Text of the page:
Answer: These are LCD versus video card problems. Vertical lines, half blank, flickers, or changes when you push on the edges usually indicates a bad LCD (repairable). If you see random letters or a bunch of garbage that doesn't change when you touch or move the LCD it could be your video card (not worth repair). Hook up an external monitor and see if the problem is the same there (you may need to use a function key to tell the laptop to switch to the external monitor). In some cases the cable connected to your monitor gets pinched in the hinge and breaks (repairable) causing these behaviors.

My laptop only turns on if I wiggle the power cord, or My notebook used to turn on if I wiggled the power cord but now it doesn't. Also, my laptop doesn't turn on at all or my notebook doesn't turn on and the power cord is loose and wiggles.

Answer: These are common indicators that the power jack (DC Jack) inside your notebook on the motherboard has broken. The longer or harder you "wiggled" it to make it work, the higher the chances are that you damaged the board so it can't be repaired, but in most cases we have a very high success rate with this repair. In some cases it's just a short/failed power cord, so we always test that first.

My laptop is a brick. My notebook won't turn on at all. My laptop is dead.

Answer: Any of the above solutions are possible. It could be as simple as a bad battery, as complex as a short on the motherboard, as obvious as something you spilled on it, or as disappointing as it really is dead. Good news is that with the exception of spilling something on it (or submerging it in the bathtub, lake, rain) your data is probably fine even if we can't fix the notebook for you.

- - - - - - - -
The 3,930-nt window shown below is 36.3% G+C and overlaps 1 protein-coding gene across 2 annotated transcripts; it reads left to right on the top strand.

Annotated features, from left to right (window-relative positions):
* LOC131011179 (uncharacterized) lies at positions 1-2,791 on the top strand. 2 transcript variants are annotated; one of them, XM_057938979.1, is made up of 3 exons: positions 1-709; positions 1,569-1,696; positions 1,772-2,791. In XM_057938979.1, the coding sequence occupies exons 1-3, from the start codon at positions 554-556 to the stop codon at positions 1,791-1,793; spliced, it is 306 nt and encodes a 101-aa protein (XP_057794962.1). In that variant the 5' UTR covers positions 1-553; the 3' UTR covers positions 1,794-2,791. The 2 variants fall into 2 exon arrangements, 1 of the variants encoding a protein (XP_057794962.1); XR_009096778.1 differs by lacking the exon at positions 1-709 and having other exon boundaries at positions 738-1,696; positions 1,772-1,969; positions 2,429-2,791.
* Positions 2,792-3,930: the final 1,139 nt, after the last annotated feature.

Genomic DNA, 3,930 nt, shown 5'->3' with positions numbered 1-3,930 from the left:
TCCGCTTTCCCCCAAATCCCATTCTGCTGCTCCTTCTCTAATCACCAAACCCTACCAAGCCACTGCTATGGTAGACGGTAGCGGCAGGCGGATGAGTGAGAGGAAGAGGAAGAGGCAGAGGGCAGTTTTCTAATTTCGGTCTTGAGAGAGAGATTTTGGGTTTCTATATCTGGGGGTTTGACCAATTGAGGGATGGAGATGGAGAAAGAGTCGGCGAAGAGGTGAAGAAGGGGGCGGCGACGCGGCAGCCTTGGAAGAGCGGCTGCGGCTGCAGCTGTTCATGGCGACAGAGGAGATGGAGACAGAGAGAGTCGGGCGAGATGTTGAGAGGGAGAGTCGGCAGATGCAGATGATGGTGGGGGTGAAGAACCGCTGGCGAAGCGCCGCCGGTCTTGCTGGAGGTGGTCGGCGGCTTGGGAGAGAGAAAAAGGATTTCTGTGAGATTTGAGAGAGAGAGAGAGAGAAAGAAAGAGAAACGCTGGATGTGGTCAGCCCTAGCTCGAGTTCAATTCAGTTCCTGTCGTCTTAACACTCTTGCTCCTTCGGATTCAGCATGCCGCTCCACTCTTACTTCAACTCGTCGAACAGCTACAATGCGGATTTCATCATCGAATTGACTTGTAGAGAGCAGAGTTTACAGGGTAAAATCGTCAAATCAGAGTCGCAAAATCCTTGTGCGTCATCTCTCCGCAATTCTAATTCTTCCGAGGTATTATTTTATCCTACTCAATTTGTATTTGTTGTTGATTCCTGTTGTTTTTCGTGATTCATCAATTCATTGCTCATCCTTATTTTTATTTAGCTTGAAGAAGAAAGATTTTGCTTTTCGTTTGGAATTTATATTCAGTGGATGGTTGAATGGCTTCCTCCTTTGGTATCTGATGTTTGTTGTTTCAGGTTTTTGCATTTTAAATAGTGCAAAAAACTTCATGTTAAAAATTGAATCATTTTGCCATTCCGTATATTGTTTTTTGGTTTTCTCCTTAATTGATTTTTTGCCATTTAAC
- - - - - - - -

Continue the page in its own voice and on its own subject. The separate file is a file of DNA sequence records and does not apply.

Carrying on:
Anyway, as I told my facebook friend... I am stubborn and it's a real pet peeve to know how many people have sadly given up on their notebooks and threw them out or shoved them in the basement and had to spend several hundred dollars or more on a new one when $100-$200 would have fixed the most catastrophic of issues they had and restored the laptop to performing even better than it did new. Bring it in and let me take a whack at it.

Oh, you just realized you have a Mac and don't know why you're reading this? Apple does spend a lot of engineering efforts to redesign their hardware which has a lot of benefits (and a lot of disadvantages when it comes to the repair versus replace decision) but we suffer from the same problems as I listed above. I can help you with your Mac too! (What I cannot do I have a friend with a Mac shop who can. )

If there aren't any options to repair your laptop, we can have it recycled for you (for free). See you for a 2nd opinion soon?